This is the second part in a two part series. The first part “The Beginnings of Anxiety” was first posted last week. You can read it here: here. This post has also appeared on Flopsylife (as part of their Alternative Therapies Series.
What is Mindfulness?
Mindfulness is “maintaining a moment-by-moment awareness of our thoughts, feelings, bodily sensations, and surrounding environment” (Greater Berkley, 2017). Becoming mindful of our present moment brings awareness to what is actually occurring and what is not. So how do we do that? In moments that my thoughts are taking me down a path of reality that is not mine, I focus on my breath. Before bed, if worry keeps me awake, I bring awareness into my body. Doing this does not stop the worry filled thoughts or negative self talk from bubbling up, but what it does do is ground me. If we are constantly in our heads, believing every thought we have, we are ungrounded and when we are ungrounded we are more likely and easily pushed into cycles of anxiety.
Mindfulness practices are really quite simple. What I like most about mindfulness is that it can be practiced formally (a carved-out time of day dedicated to bringing awareness to your breath and into your body) or informally (quick practices during moments that anxiety is creeping up). I find both informal and formal practice are the most effective. Just like when we go to the gym to work out our physical bodies, daily mindfulness practice keeps our mind (muscle) healthy. I find that the more consistent I am in my practice, the easier it is for my mind to engage in the present moment when challenges (internal and external) arise.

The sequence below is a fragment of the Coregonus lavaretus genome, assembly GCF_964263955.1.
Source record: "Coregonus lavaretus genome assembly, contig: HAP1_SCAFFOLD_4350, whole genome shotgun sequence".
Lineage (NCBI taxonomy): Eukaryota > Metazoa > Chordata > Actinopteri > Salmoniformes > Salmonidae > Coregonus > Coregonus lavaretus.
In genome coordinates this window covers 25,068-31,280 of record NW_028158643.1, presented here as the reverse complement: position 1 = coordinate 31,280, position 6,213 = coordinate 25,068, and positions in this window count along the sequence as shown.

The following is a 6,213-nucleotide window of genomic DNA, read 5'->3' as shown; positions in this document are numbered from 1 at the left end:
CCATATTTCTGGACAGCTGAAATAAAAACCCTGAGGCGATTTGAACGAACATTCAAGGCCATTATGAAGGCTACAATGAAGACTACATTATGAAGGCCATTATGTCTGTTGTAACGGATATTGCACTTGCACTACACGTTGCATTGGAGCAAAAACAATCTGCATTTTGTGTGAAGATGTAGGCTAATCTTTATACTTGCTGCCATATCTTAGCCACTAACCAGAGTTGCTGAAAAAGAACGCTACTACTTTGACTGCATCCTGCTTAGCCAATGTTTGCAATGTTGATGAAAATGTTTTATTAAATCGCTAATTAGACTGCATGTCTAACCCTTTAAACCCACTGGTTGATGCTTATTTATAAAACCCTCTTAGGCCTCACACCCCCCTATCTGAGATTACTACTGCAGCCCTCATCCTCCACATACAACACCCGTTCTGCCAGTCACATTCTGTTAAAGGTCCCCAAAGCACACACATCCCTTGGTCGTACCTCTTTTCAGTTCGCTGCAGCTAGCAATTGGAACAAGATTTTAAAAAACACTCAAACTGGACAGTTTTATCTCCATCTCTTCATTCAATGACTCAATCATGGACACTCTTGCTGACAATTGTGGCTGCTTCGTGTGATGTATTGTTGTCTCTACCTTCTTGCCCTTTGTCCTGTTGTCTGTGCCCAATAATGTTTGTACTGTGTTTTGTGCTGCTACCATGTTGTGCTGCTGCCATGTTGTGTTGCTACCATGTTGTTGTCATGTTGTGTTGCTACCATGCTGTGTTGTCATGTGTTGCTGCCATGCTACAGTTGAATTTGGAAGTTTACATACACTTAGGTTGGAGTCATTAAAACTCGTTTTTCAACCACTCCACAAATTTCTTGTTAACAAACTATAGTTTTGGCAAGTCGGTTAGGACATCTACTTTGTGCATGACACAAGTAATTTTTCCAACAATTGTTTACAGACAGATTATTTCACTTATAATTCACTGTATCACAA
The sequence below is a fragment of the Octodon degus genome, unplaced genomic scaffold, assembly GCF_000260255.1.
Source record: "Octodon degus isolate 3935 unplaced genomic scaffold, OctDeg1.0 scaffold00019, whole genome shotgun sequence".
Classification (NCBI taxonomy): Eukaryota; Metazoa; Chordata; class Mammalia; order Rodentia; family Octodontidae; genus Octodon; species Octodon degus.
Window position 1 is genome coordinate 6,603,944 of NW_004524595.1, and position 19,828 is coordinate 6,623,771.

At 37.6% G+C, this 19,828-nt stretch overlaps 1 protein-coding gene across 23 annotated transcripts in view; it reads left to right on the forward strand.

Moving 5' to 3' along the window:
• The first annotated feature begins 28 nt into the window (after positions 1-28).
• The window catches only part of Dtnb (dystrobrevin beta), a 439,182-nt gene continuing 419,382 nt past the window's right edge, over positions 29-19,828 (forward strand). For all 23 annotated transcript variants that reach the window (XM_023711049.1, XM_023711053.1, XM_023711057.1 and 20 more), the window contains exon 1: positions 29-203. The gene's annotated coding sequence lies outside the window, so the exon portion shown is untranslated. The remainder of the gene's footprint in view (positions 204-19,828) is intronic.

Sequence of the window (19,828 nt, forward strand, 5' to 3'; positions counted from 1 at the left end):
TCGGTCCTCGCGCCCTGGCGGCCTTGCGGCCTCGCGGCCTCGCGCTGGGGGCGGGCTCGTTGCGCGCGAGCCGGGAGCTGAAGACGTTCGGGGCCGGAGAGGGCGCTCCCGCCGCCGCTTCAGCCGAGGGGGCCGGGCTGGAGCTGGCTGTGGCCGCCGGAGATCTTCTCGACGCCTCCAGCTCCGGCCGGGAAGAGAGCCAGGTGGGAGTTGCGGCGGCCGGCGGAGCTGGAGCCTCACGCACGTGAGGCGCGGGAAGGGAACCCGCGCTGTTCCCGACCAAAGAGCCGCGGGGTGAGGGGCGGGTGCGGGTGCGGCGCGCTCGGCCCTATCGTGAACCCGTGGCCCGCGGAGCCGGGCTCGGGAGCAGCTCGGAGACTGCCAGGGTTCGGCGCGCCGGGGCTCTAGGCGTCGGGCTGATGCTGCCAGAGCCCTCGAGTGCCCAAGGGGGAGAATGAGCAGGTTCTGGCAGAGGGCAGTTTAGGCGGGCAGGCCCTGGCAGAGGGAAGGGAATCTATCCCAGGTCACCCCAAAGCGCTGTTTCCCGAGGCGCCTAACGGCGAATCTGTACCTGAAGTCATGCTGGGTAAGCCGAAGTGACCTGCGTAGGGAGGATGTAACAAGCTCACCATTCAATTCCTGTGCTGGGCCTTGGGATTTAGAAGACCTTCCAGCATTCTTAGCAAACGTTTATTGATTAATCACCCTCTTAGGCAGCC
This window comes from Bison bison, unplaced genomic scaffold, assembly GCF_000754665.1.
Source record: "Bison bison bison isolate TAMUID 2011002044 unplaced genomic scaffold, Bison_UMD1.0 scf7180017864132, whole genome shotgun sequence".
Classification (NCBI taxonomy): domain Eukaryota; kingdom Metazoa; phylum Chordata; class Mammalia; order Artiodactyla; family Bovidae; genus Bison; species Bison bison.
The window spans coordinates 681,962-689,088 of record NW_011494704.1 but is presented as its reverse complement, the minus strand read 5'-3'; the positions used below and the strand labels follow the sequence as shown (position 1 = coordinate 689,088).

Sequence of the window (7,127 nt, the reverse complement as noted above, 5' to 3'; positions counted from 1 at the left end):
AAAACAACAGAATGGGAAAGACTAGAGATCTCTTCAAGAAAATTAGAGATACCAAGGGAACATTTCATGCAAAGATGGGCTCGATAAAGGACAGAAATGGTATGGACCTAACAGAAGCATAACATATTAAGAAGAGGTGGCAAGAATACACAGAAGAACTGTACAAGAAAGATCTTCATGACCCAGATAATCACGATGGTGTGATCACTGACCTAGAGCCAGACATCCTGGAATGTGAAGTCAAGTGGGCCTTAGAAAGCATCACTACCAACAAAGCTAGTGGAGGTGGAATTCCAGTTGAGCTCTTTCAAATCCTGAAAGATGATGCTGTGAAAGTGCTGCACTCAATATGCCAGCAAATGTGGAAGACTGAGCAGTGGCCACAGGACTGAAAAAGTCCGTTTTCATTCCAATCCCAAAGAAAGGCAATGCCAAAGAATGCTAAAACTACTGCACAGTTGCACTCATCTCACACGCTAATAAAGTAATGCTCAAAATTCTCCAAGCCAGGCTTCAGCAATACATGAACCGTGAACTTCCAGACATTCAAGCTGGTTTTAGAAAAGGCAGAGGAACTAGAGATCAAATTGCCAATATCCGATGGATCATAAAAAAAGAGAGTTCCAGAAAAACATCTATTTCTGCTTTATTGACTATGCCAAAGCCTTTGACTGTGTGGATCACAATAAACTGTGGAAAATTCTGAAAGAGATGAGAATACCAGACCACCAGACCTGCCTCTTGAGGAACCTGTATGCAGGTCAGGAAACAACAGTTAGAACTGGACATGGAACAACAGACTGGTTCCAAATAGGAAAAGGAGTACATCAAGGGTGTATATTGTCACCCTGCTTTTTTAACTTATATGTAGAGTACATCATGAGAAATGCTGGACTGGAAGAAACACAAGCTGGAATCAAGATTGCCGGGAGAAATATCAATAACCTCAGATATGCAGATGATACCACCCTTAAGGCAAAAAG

Though I had tried many things to manage my anxiety in the past, mindfulness has been the most helpful to me. It keeps me from spiraling and has become a constant in my life; an imaginary friend that silences the old catastrophic one. Mindfulness has become such an integral piece of my life that I use it in my parenting and in my work as a life coach.
Three Simple Mindfulness Practices:
This simple practice is a great way to quickly become present. Bring attention to your breath, wherever you feel it most dominantly in your body (your nose, chest, or abdomen) and follow your breath inward and outward. When thoughts come, gently bring your awareness back to your breath. Do this until you feel more grounded.
Bring your awareness, without naming or judging, to each body part beginning at your feet. Slowly work your way upward until you reach the top of your head. If thoughts come in (and they will) gently bring your awareness back into your body.
Is it true?
In moments where you can not become grounded in your breath or body, ask yourself “is it true?”. When thoughts arise that push you into worry or any other negative self talk cycle, take a moment and ask yourself if those thoughts are true. More often then not, you will realize that no, the thought is not true, and you will automatically be reminded of your present reality. If, on the rare occasion there is some truth to the thought, ask your self what action you can take, instead of ruminating in negative outcomes.
The practice of mindfulness in not about being perfect, it is about practicing these simple strategies as often as you need to help keep yourself tethered in the present moment; the only moment that matters.